In How to Manage MS-Related Spasticity, we discussed different therapeutic strategies to combat spasticity. Conservative approaches can be quite effective in combatting mild spasticity, including stretching and strengthening exercises. Oral medications such as BACLOFEN are often effective, especially in the early stages of the disease.
* Stretching and range of motion exercises can treat connective tissue tightness. Stretches should focus on a single muscle group. Hold for 30 seconds, rest, and repeat 3-5 times. NO BOUNCING ALLOWED.
* Yoga, Tai Chi and biofeedback may be appropriate relaxation interventions. Swimming and aquatic exercises may also be helpful.
* Problems with co-contractions can be treated with timing exercises and by focusing on motor control.
* Strength training can assist with the timing of movements, depending on the strength or weakness of the agonist/antagonist muscles.
* Strengthening can be achieved in a variety of ways, using free weights, machines, theraband, Swiss Balls, or aquatic exercises.
* General conditioning can help to strengthen weak and deconditioned muscle groups and increase endurance and cardiovascular conditioning.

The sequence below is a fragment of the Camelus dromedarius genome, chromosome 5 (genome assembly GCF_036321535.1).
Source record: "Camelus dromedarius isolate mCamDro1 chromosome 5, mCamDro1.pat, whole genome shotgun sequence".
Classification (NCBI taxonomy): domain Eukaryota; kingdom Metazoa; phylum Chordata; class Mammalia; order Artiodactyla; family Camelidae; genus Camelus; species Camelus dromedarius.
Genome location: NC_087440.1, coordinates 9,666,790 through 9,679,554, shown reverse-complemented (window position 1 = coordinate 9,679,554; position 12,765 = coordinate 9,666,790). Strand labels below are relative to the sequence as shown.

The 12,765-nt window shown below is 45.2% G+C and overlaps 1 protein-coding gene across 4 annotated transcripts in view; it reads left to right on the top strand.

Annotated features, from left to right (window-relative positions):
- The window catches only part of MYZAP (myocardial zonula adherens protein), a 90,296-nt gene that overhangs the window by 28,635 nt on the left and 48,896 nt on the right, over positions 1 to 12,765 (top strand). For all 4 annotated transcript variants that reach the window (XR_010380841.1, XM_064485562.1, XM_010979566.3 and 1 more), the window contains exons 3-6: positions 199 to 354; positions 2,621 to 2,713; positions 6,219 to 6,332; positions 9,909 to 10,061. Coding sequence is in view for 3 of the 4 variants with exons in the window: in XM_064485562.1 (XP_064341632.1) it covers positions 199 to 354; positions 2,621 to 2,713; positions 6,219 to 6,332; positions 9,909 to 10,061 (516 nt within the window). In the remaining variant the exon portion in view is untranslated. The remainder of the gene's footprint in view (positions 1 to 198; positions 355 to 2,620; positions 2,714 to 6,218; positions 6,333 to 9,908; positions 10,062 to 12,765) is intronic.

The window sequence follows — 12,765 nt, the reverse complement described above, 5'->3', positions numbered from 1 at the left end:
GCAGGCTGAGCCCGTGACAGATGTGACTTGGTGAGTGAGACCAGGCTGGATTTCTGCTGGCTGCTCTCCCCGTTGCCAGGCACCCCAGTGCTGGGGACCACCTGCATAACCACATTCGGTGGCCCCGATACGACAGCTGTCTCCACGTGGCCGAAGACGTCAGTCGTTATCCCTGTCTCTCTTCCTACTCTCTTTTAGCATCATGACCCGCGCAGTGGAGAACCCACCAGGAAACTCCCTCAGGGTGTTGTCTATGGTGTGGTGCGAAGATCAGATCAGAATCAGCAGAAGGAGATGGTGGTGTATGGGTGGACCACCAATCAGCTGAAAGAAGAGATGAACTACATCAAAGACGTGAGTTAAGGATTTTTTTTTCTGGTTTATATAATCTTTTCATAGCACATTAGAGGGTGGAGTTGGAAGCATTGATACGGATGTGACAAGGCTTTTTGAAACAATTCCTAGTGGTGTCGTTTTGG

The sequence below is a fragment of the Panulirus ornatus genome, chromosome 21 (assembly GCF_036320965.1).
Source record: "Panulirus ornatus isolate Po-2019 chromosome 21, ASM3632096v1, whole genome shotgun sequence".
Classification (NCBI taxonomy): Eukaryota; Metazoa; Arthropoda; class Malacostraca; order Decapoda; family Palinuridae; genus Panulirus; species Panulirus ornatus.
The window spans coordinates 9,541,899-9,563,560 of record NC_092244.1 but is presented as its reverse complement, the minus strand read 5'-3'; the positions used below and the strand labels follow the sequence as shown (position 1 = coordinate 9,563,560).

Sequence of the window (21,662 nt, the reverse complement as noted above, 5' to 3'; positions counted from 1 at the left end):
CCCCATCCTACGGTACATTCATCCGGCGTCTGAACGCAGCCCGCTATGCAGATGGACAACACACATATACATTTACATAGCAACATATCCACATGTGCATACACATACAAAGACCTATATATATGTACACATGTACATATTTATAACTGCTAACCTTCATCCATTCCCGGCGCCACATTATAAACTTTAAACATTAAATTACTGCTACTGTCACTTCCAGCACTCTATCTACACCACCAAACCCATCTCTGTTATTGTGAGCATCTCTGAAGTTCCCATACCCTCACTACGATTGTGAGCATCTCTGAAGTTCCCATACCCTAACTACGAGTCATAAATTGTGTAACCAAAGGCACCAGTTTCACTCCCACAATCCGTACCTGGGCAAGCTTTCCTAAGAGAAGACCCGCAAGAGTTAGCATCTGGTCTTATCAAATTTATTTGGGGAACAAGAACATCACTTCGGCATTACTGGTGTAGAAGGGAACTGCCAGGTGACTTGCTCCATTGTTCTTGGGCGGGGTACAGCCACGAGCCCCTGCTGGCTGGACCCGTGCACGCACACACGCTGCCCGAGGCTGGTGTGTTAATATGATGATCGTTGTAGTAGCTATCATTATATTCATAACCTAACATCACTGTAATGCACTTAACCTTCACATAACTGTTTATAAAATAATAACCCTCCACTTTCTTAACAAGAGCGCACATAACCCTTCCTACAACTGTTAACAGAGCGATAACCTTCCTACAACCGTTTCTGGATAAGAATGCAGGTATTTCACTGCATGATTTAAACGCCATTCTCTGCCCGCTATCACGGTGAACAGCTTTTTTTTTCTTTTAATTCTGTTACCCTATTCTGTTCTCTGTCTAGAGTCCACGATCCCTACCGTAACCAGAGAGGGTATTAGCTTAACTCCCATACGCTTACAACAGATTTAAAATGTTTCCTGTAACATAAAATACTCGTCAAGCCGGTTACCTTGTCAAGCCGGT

* Pain may be alleviated or reduced by stretching, transcutaneous electrical nerve stimulation (TENS), or thermal modalities such as cooling.
Early in my MS career, I told the neurologist that I was experiencing unusual tightness in my calves. His recommendations were yoga, swimming, plenty of fluids and potassium-rich foods. These strategies helped somewhat, but not completely, and I certainly didn’t know how to properly stretch my muscles.
At home, I would talk about how knotted my calves were and the response I received was something like this: “Good grief, Lisa!! What did you do?” My response: “Absolutely nothing, and this is not as bad as it usually gets.”
So it wasn’t until the enormous, never-ending (seemingly) relapse I experienced last winter/spring that the neurologist and I discussed spasticity. Basically, the back of my legs were pulled so tight that I couldn’t extend them to stand straight. It was excruciating.
Also, I couldn’t stand from a chair or the sofa without pulling on a table. On Day 3 of a 5-day course of IV Solumedrol, I actually could stand up from a seated position. The moment was thrilling!!
A month later the spasticity was returning and my neurologist prescribed Oral baclofen (Linosenil®). Following the titration schedule described below, I found a therapeutic level. At first I did experience increased fatigue as a side effect, but that dissipated after 3-5 days. I was so nice when my legs could be completely straightened and I could walk more easily. The increased mobility was most welcome.